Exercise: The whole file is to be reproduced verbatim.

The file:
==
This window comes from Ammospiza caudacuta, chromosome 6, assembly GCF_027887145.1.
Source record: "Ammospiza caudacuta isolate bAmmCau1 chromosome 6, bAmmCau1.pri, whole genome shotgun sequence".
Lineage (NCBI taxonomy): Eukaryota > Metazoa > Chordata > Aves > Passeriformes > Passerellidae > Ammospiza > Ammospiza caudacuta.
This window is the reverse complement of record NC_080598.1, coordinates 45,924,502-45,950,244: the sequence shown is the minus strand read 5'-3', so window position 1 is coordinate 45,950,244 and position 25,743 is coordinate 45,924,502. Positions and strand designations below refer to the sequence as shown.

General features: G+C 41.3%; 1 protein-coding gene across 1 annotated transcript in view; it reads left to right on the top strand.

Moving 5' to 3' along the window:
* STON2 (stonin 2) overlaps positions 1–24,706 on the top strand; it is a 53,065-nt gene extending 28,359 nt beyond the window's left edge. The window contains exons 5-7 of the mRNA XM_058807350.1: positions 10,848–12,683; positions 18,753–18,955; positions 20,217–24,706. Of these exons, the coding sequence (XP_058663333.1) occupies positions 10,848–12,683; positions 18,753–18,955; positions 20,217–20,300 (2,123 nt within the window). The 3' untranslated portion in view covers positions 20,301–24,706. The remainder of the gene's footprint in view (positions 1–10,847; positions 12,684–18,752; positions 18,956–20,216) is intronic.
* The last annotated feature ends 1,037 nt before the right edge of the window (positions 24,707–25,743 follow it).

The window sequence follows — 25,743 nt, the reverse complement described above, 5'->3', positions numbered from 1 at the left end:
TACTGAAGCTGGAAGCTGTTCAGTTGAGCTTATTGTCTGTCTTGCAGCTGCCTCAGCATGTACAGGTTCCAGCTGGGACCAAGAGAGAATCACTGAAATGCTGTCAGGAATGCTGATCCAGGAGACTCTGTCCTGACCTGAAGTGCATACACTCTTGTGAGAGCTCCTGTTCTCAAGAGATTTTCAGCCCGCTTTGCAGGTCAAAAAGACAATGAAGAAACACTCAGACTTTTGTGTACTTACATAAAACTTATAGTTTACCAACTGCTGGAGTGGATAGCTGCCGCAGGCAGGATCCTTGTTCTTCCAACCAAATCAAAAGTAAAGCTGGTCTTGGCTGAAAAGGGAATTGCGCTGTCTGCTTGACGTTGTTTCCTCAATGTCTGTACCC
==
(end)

This window comes from Ammospiza caudacuta, chromosome 6, assembly GCF_027887145.1.
Source record: "Ammospiza caudacuta isolate bAmmCau1 chromosome 6, bAmmCau1.pri, whole genome shotgun sequence".
Lineage (NCBI taxonomy): Eukaryota > Metazoa > Chordata > Aves > Passeriformes > Passerellidae > Ammospiza > Ammospiza caudacuta.
This window is the reverse complement of record NC_080598.1, coordinates 45,924,502-45,950,244: the sequence shown is the minus strand read 5'-3', so window position 1 is coordinate 45,950,244 and position 25,743 is coordinate 45,924,502. Positions and strand designations below refer to the sequence as shown.

General features: G+C 41.3%; 1 protein-coding gene across 1 annotated transcript in view; it reads left to right on the top strand.

Moving 5' to 3' along the window:
* STON2 (stonin 2) overlaps positions 1–24,706 on the top strand; it is a 53,065-nt gene extending 28,359 nt beyond the window's left edge. The window contains exons 5-7 of the mRNA XM_058807350.1: positions 10,848–12,683; positions 18,753–18,955; positions 20,217–24,706. Of these exons, the coding sequence (XP_058663333.1) occupies positions 10,848–12,683; positions 18,753–18,955; positions 20,217–20,300 (2,123 nt within the window). The 3' untranslated portion in view covers positions 20,301–24,706. The remainder of the gene's footprint in view (positions 1–10,847; positions 12,684–18,752; positions 18,956–20,216) is intronic.
* The last annotated feature ends 1,037 nt before the right edge of the window (positions 24,707–25,743 follow it).

The window sequence follows — 25,743 nt, the reverse complement described above, 5'->3', positions numbered from 1 at the left end:
TACTGAAGCTGGAAGCTGTTCAGTTGAGCTTATTGTCTGTCTTGCAGCTGCCTCAGCATGTACAGGTTCCAGCTGGGACCAAGAGAGAATCACTGAAATGCTGTCAGGAATGCTGATCCAGGAGACTCTGTCCTGACCTGAAGTGCATACACTCTTGTGAGAGCTCCTGTTCTCAAGAGATTTTCAGCCCGCTTTGCAGGTCAAAAAGACAATGAAGAAACACTCAGACTTTTGTGTACTTACATAAAACTTATAGTTTACCAACTGCTGGAGTGGATAGCTGCCGCAGGCAGGATCCTTGTTCTTCCAACCAAATCAAAAGTAAAGCTGGTCTTGGCTGAAAAGGGAATTGCGCTGTCTGCTTGACGTTGTTTCCTCAATGTCTGTACCC